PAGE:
Eclecticism, however, while it may sometimes be helpful as we make a transition from a predominantly worldly and materialistic way of life to one that is spiritual and otherworldly, eventually wears thin.

While it may serve as a comfortable "halfway house," it is uncomfortable as a final vehicle.
There are two interrelated flaws in eclecticism that account for its ultimate inadequacy. One is that it compromises the very traditions it draws upon. The great spiritual traditions themselves do not propose their disciplines as independent techniques that can be excised from their setting and freely recombined to enhance the felt quality of our lives. (This is particularly true about the Buddha's teaching of mindfulness, satipatthana).

They present them, rather, as parts of an integral whole, a coherent vision regarding the fundamental nature of reality and the final goal of a spiritual quest.

A spiritual tradition is not some shallow stream one can wet one's feet in then beat a quick retreat to the shore. It is a mighty, tumultuous river that rushes through the entire landscape of one's life. If one truly wishes to travel it, one must be courageous enough to launch one's boat and head out according to all of the instructions for success.
  • The Buddha's path to enlightenment has as many as 37 factors or requisites, the bodhipakkhiya-dharma implicit in the Noble Eightfold Path, with virtue (sila) and mindfulness (sati) being the most fundamental.
The second defect in eclecticism follows from the first. As spiritual practices are built on visions regarding the nature of reality and the final good, such visions are not mutually compatible.

When we honestly examine the teachings of various traditions, we find that major differences in perspective reveal themselves, differences that cannot be easily dismissed as alternative ways of saying the same thing.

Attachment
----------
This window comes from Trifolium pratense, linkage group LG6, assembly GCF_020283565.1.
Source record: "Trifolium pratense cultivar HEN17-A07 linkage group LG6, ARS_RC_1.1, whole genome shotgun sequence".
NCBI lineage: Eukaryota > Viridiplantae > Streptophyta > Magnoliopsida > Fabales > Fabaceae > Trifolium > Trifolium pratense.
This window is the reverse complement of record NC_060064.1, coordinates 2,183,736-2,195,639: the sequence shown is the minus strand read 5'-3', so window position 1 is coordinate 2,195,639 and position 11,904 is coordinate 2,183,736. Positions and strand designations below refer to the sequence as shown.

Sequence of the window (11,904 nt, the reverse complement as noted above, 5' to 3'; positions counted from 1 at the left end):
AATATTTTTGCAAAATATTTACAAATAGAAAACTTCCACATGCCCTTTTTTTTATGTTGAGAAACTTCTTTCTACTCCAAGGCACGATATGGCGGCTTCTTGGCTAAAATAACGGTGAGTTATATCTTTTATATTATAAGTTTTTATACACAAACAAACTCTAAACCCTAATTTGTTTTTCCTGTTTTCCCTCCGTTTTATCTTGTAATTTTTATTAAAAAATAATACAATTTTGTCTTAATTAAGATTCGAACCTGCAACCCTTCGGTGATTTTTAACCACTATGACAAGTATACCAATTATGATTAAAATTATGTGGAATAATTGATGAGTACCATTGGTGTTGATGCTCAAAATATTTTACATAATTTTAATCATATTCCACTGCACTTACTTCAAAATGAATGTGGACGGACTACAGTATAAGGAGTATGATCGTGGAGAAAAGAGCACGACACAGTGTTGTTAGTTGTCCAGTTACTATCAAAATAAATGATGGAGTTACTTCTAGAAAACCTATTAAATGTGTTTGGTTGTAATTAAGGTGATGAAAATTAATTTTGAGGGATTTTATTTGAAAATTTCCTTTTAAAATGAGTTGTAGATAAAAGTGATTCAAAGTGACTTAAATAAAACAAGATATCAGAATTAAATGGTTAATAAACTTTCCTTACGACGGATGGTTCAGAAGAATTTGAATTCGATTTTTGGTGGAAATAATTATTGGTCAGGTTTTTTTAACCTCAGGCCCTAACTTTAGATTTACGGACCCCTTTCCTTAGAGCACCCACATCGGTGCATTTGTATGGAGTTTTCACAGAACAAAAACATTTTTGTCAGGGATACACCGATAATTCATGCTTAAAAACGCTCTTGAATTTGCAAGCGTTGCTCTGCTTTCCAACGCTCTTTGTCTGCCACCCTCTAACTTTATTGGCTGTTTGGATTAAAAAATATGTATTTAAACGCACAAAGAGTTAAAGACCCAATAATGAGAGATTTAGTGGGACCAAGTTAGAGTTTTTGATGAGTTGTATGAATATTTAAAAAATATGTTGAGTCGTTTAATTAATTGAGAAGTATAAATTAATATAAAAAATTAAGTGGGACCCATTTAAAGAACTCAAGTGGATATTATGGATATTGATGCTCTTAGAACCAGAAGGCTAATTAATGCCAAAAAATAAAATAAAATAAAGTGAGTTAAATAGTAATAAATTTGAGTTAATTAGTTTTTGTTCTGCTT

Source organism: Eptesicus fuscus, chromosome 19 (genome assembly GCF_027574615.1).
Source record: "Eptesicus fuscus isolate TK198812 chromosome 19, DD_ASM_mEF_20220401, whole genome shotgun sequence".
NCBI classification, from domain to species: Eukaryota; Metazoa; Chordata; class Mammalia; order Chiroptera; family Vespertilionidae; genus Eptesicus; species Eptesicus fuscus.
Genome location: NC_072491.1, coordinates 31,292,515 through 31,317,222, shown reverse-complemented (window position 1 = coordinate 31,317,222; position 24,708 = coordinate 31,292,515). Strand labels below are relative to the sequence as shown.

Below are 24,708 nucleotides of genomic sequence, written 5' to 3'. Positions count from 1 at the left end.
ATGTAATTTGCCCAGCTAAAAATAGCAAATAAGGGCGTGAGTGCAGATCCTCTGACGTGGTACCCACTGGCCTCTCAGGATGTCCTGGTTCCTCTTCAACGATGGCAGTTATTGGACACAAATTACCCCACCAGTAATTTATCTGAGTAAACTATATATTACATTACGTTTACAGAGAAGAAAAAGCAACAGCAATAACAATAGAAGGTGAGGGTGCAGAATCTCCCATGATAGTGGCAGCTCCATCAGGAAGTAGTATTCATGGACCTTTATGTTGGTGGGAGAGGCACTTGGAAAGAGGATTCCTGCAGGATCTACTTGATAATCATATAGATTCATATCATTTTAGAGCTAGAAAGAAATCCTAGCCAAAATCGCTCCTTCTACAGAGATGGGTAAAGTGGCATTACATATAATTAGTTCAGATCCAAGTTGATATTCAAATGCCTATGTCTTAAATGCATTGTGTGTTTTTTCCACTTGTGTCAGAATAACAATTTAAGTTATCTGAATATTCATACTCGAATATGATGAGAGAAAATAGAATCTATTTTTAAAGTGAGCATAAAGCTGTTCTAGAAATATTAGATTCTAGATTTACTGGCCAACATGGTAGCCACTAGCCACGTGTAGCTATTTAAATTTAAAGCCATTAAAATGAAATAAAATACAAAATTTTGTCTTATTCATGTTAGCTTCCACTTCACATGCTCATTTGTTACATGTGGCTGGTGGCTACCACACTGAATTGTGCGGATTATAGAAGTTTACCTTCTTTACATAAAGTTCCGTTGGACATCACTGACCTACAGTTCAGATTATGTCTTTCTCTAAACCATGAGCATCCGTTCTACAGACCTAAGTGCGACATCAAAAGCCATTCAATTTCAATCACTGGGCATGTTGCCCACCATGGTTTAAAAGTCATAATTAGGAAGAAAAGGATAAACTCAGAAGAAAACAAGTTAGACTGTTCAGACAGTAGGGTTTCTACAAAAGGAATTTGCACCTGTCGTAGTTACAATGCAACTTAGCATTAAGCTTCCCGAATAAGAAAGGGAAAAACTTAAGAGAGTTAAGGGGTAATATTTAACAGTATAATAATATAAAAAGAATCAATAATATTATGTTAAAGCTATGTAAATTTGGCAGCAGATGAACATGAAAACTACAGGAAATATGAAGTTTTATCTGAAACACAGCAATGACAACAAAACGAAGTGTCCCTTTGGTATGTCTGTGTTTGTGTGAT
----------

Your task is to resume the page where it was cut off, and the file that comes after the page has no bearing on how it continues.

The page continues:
Rather, they point to very different experiences constituting the supreme goal and the path that must be trodden to reach that goal.
Hence, because of the differences in perspectives and practices that the different spiritual traditions propose, once we decide that we have outgrown eclecticism and feel that we are ready to make a serious commitment to one particular path, we find ourselves confronted with the challenge of choosing a path that will lead us to true enlightenment and liberation.

One cue to resolving this dilemma is to clarify to ourselves our fundamental aim, to determine what we seek in a genuine path to liberation. If we reflect carefully, it will become clear that the prime requirement is a way to the end of suffering.

All problems can ultimately be reduced to the problem of suffering. So what we need is a way that will end this problem finally and completely.

Both of these qualifying words are important. The path has to lead to a complete end of suffering, to an end of suffering in ALL its forms, and to a final end of suffering, to bring suffering to an irreversible stop.
But here we run up against another question. How are we to find such a path -- a path that has the capacity to lead us to the full and final end of suffering?